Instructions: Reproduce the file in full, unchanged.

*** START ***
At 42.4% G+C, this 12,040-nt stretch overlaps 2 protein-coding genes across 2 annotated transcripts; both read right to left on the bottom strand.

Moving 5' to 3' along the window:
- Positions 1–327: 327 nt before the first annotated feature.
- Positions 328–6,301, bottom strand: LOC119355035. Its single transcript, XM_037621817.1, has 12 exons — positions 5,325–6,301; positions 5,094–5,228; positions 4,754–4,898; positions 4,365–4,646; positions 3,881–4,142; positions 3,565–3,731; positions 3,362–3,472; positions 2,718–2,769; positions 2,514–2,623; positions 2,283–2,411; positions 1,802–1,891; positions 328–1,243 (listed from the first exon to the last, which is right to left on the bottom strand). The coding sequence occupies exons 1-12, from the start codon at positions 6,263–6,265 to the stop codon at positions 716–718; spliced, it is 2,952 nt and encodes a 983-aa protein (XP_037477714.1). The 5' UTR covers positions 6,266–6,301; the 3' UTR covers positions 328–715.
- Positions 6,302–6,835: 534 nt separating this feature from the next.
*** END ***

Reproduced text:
At 42.4% G+C, this 12,040-nt stretch overlaps 2 protein-coding genes across 2 annotated transcripts; both read right to left on the bottom strand.

Moving 5' to 3' along the window:
- Positions 1–327: 327 nt before the first annotated feature.
- Positions 328–6,301, bottom strand: LOC119355035. Its single transcript, XM_037621817.1, has 12 exons — positions 5,325–6,301; positions 5,094–5,228; positions 4,754–4,898; positions 4,365–4,646; positions 3,881–4,142; positions 3,565–3,731; positions 3,362–3,472; positions 2,718–2,769; positions 2,514–2,623; positions 2,283–2,411; positions 1,802–1,891; positions 328–1,243 (listed from the first exon to the last, which is right to left on the bottom strand). The coding sequence occupies exons 1-12, from the start codon at positions 6,263–6,265 to the stop codon at positions 716–718; spliced, it is 2,952 nt and encodes a 983-aa protein (XP_037477714.1). The 5' UTR covers positions 6,266–6,301; the 3' UTR covers positions 328–715.
- Positions 6,302–6,835: 534 nt separating this feature from the next.